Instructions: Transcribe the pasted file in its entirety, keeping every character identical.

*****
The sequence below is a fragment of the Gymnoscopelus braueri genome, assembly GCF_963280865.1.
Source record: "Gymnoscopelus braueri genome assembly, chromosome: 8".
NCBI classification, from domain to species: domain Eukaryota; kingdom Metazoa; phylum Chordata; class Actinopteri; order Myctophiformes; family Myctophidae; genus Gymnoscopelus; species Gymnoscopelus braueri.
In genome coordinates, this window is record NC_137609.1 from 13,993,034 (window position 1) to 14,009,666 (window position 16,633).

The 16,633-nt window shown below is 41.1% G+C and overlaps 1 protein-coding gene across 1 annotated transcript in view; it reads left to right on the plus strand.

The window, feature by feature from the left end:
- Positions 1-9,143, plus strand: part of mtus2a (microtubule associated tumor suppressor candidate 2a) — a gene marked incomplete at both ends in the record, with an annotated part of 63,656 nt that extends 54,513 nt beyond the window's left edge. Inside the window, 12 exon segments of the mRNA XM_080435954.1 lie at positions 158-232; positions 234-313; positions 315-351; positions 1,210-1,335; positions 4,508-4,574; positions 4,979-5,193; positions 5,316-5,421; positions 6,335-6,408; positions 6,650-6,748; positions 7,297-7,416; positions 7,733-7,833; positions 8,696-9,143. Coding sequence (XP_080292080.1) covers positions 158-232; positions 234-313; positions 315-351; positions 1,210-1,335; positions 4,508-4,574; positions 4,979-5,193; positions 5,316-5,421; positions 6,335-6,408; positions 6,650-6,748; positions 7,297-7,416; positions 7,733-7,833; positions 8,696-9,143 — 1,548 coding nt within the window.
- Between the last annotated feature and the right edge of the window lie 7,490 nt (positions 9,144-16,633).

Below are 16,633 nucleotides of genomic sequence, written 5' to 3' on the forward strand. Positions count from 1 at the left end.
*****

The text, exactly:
The sequence below is a fragment of the Gymnoscopelus braueri genome, assembly GCF_963280865.1.
Source record: "Gymnoscopelus braueri genome assembly, chromosome: 8".
NCBI classification, from domain to species: domain Eukaryota; kingdom Metazoa; phylum Chordata; class Actinopteri; order Myctophiformes; family Myctophidae; genus Gymnoscopelus; species Gymnoscopelus braueri.
In genome coordinates, this window is record NC_137609.1 from 13,993,034 (window position 1) to 14,009,666 (window position 16,633).

The 16,633-nt window shown below is 41.1% G+C and overlaps 1 protein-coding gene across 1 annotated transcript in view; it reads left to right on the plus strand.

The window, feature by feature from the left end:
- Positions 1-9,143, plus strand: part of mtus2a (microtubule associated tumor suppressor candidate 2a) — a gene marked incomplete at both ends in the record, with an annotated part of 63,656 nt that extends 54,513 nt beyond the window's left edge. Inside the window, 12 exon segments of the mRNA XM_080435954.1 lie at positions 158-232; positions 234-313; positions 315-351; positions 1,210-1,335; positions 4,508-4,574; positions 4,979-5,193; positions 5,316-5,421; positions 6,335-6,408; positions 6,650-6,748; positions 7,297-7,416; positions 7,733-7,833; positions 8,696-9,143. Coding sequence (XP_080292080.1) covers positions 158-232; positions 234-313; positions 315-351; positions 1,210-1,335; positions 4,508-4,574; positions 4,979-5,193; positions 5,316-5,421; positions 6,335-6,408; positions 6,650-6,748; positions 7,297-7,416; positions 7,733-7,833; positions 8,696-9,143 — 1,548 coding nt within the window.
- Between the last annotated feature and the right edge of the window lie 7,490 nt (positions 9,144-16,633).

Below are 16,633 nucleotides of genomic sequence, written 5' to 3' on the forward strand. Positions count from 1 at the left end.